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sonata

[suh-nah-tuh] /səˈnɑ tə/
noun, Music.
1.
a composition for one or two instruments, typically in three or four movements in contrasted forms and keys.
Origin
1685-1695
1685-95; < Italian < Latin sonāta, feminine of sonātus (past participle of sonāre to sound1). See sonant, -ate1
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Based on the Random House Dictionary, © Random House, Inc. 2014.
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Examples from the web for sonatas
  • A large number of concertos and sonatas have been written for the cello.
British Dictionary definitions for sonatas

sonata

/səˈnɑːtə/
noun
1.
an instrumental composition, usually in three or more movements, for piano alone (piano sonata) or for any other instrument with or without piano accompaniment (violin sonata, cello sonata, etc) See also sonata form, symphony (sense 1), concerto (sense 1)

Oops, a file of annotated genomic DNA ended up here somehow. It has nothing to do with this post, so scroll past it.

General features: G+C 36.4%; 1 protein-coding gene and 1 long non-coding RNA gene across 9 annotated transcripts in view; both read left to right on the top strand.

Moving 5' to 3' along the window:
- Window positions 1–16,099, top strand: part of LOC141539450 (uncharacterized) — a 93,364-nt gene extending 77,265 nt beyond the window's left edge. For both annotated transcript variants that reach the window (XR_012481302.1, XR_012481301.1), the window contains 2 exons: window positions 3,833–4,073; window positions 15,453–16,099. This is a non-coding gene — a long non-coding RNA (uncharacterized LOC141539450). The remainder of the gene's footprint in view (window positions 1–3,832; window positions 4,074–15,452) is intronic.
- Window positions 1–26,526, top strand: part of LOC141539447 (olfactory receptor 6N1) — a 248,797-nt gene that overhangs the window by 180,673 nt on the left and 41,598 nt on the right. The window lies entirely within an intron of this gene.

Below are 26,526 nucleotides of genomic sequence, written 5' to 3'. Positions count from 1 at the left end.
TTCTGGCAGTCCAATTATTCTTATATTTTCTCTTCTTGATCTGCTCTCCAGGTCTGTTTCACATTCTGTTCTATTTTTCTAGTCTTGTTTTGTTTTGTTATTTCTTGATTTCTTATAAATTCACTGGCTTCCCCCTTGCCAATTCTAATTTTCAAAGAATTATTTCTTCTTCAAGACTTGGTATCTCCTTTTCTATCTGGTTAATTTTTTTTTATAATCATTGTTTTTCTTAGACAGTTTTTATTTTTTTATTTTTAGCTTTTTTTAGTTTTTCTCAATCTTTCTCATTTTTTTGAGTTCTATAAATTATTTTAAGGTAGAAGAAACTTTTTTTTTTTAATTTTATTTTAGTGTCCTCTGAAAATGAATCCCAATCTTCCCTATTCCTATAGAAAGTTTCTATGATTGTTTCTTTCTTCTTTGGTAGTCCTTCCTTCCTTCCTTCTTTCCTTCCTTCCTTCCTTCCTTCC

2.
a one-movement keyboard composition of the baroque period
Word Origin
C17: from Italian, from sonare to sound, from Latin
Collins English Dictionary - Complete & Unabridged 2012 Digital Edition
© William Collins Sons & Co. Ltd. 1979, 1986 © HarperCollins
Publishers 1998, 2000, 2003, 2005, 2006, 2007, 2009, 2012
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Word Origin and History for sonatas

sonata

n.

1690s, from Italian sonata "piece of instrumental music," literally "sounded" (i.e. "played on an instrument," as opposed to cantata "sung"), fem. past participle of sonare "to sound," from Latin sonare "to sound," from PIE *swene-, from root *swen- "to sound" (see sound (n.1)). Meaning narrowed by mid-18c. toward application to large-scale works in three or four movements.

Online Etymology Dictionary, © 2010 Douglas Harper
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sonatas in Culture
sonata [(suh-nah-tuh)]

A musical composition for one or two instruments, usually in three or four movements. The sonata of the classic era in music had a definite arrangement for its movements: the first and fourth had a fast tempo, the second had a slow tempo, and the third was in either playful style (a “scherzo”) or in dance form (a “minuet”).

The American Heritage® New Dictionary of Cultural Literacy, Third Edition
Copyright © 2005 by Houghton Mifflin Company.
Published by Houghton Mifflin Company. All rights reserved.
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